Speaking of corruption, by the way, Ohio is a natural landing spot for Total S.A.

Ohio: Home to Big Gas Money

Common Cause of Ohio, in a recent report titled "Deep Drilling, Deep Pockets," revealed that from 2001 through June 2011, Republican Governor John Kasich received $213,519 in campaign contributions from the gas industry. The Republican Senatorial and House Campaign Committees took another $210,250 from the gas industry during that same time period.

Not to be outdone, on the other side of the aisle, former Democratic Governor of Ohio, Ted Strickland, received $87,450 during that time frame. 

Top donors included the following:

  • Ohio Oil & Gas Producers Fund - $820,285
  • British Petroleum PAC & Employees - $215,438
  • Marathon Oil PAC & Employees - $207,054

Summing things up, Common Cause wrote,

Companies engaged in fracking contributed $2.8 million to state candidates, political committees, and parties in Ohio from 2001 through June 2011, helping the natural gas industry preserve what are some of the nation’s most lenient fracking regulations. Ohio does not require full disclosure of chemicals used in the fracking process, has stripped from local governments the power to regulate fracking, and allows fracking as close as 100 feet to a residence.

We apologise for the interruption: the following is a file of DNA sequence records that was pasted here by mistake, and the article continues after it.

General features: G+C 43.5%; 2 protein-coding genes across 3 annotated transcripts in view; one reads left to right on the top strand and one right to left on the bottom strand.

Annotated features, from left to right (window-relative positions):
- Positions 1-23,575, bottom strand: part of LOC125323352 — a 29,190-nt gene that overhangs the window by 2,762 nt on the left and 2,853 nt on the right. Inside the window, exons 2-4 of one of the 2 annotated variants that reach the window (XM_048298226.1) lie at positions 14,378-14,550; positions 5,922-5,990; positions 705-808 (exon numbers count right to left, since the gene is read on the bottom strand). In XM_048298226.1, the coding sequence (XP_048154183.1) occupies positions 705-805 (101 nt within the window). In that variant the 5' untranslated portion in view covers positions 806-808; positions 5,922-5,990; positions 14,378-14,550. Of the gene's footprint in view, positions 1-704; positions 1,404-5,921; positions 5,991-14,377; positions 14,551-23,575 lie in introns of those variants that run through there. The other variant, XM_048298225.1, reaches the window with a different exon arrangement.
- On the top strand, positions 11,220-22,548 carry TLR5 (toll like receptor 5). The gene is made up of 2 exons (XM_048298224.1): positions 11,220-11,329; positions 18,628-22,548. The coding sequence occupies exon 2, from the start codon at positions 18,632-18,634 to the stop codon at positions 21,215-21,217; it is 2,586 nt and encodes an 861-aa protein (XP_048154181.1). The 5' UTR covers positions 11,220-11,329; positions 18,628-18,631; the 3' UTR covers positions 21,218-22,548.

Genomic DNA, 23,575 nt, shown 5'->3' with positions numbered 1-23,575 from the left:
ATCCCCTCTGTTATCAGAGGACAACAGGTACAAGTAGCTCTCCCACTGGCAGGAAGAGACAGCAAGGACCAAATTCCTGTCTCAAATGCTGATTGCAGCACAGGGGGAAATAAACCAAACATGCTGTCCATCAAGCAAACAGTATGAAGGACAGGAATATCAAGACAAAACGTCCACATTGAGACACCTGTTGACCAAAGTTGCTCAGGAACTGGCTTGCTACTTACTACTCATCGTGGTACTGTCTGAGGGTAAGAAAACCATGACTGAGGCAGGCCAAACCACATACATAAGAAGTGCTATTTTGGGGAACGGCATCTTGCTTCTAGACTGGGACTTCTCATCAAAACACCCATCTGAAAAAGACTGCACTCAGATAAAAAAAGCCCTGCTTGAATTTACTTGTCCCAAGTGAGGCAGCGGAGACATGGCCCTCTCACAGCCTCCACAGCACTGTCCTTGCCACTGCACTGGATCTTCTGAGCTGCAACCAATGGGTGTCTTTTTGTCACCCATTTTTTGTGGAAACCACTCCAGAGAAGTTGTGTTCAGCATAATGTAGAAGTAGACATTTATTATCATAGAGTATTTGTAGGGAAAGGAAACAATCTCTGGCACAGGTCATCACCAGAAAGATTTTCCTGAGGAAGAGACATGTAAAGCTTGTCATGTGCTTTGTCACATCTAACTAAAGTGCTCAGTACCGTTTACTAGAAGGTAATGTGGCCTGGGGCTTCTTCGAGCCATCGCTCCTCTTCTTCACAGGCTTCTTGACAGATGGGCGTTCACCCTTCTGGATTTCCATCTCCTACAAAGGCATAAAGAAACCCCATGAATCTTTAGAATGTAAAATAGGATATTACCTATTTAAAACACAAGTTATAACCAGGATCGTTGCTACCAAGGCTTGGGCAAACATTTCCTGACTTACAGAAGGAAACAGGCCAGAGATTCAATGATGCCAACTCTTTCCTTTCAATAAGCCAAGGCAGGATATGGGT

All in all, this is a bad deal for the people of Ohio, but a great deal for global multinational oil corporations, a pattern all too familiar in the American political fray.

Any way one slices it, the claim that the gas industry first and foremost is a "good neighbor" who will "benefit the local economies," is a total sham. 

 

December 02 2010

16:08

How Much Untapped Oil Is There? The Answer Varies

The oil industry has protested a decision to reverse plans to allow drilling in the eastern gulf and along the Atlantic Seaboard, but it is uncertain how large the reserves actually are.

May 21 2010

18:59

Averting a North Sea Blowout

As BP struggles to control oil leaking into the Gulf of Mexico from a blowout at the Deepwater Horizon rig a month ago, another company is working to prevent a blowout in the North Sea.

May 19 2010

00:50

Industry Strives for Cleaner Oil From Oil Sands

Extracting oil from oil sands is a messy business, but the industry is working on new techniques that are less destructive to forests and emit far fewer greenhouse gases.

April 20 2010

19:01

Statoil Remains Committed to Oil Sands

The Norwegian energy company says it is working on new technologies that will reduce carbon emissions related to the production of crude oil from Canadian oil sands.